This is all eerily familiar. In the 20th century, the communists were the enemy. The Cold War was the vehicle for keeping alive the enemy myth so necessary to holding together the imperial order. Communism was supposedly destroyed, with no positive effect for anyone, it turns out. But conventional wisdom still celebrates the “victory over Communism” at the same time as it exhorts us to hold firm against the new enemy, recalcitrant Islam, as embodied in Afghanistan’s resistance fighters.

One can, of course, understand why few in the West want the orthodox view of the Cold War overturned, or want to see the withdrawal of US/NATO forces from the Middle East. If that were to happen, the whole edifice of postwar politics would begin to crumble. People would realize the heavy burden of postwar rearmament was for naught. Israel would quickly have to make peace with the Palestinians, ending their criminal occupation. People everywhere would wake up to the reality that the war against Communism — and now Islam — actually imperiled rather than saved us, and they would see the real enemy. Is there time? Can the Afghan resistance prevail against the mightiest death machine in world history? The war in Afghanistan is now a race to the finish – for us all.

Eric Walberg is a journalist who worked in Uzbekistan and is now writing for Al-Ahram Weekly in Cairo. He is the author of From Postmodernism to Postsecularism: Re-Emerging Islamic Civilization and Postmodern Imperialism: Geopolitics and the Great Games. Read other articles by Eric, or visit Eric's website.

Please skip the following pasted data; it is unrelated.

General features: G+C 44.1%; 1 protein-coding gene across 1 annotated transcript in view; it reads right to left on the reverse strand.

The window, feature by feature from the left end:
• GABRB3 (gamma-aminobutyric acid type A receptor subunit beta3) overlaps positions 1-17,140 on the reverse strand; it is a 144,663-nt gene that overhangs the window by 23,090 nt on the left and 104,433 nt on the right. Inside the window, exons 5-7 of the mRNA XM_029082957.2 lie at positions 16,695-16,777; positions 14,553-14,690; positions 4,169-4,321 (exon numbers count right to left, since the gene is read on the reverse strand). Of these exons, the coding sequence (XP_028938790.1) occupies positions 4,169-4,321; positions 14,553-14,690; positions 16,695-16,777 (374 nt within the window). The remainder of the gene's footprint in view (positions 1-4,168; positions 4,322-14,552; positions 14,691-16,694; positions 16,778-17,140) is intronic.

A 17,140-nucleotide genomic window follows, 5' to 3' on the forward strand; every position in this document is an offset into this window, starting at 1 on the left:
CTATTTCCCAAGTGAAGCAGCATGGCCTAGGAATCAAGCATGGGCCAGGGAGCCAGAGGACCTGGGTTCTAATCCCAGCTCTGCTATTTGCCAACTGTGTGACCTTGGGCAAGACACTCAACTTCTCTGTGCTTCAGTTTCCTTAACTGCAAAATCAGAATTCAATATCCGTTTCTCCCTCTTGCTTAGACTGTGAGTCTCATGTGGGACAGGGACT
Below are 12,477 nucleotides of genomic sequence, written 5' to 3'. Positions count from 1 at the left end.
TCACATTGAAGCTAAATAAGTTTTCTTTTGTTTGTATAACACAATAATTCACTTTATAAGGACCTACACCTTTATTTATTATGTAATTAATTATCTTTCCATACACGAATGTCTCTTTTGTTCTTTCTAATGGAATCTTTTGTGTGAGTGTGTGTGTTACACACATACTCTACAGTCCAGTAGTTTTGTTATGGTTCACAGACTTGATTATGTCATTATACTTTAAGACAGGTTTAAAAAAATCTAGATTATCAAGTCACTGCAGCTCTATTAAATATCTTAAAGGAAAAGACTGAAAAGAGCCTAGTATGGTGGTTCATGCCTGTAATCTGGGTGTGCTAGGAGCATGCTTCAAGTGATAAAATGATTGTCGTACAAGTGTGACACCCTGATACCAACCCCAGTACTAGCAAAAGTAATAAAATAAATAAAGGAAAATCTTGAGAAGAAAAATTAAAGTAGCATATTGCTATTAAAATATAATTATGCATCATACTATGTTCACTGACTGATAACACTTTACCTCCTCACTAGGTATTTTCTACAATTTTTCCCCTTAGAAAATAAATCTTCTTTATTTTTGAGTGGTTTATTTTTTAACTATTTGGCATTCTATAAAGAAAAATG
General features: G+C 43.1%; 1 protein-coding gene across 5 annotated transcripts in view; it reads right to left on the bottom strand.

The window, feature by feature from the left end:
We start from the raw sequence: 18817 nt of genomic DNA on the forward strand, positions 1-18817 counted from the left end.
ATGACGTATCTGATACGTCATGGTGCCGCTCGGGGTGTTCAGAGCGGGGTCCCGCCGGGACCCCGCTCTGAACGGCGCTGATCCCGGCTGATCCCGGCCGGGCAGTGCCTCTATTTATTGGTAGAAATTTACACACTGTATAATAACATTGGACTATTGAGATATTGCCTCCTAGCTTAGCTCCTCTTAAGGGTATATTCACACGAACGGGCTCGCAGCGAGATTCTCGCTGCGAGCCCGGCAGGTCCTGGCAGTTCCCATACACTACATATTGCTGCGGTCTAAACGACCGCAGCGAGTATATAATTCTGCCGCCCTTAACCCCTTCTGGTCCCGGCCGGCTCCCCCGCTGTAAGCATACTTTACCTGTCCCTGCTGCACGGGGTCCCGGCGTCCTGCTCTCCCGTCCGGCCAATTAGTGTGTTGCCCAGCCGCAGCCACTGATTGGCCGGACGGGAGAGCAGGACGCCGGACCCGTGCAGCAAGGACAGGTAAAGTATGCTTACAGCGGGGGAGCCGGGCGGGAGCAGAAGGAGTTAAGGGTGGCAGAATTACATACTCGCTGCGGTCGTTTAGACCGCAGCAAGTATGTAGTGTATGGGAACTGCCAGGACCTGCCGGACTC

28 comments on this article so far ...

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  1. bozh said on December 31st, 2008 at 9:55am #

    UK’s empire may have been the largest ever. and UK had, afaik (as far as i know) own troops in each captured land.
    US empire appears much smaller. in some of the lands, its troops r stationed w. the approval of those respective lands such as s.arabia, germany, kosovo, japan.
    egypt, jordan, yemen and other countries r controled by money/protection and not by troops.
    it seems that even US can only spread so much by occupation. in order for US troops to remain in iq, afgh’n, it surely must install puppet govts in both evil empires.
    in case puppet govts turn inadequate, US can install in each evil empire three puppet govts.
    US/europe also wants to be in syria, iran, and the ‘stans using the same plan.
    so, for US the way is (in)direct control of much of the world and then take a hard look at china and russia.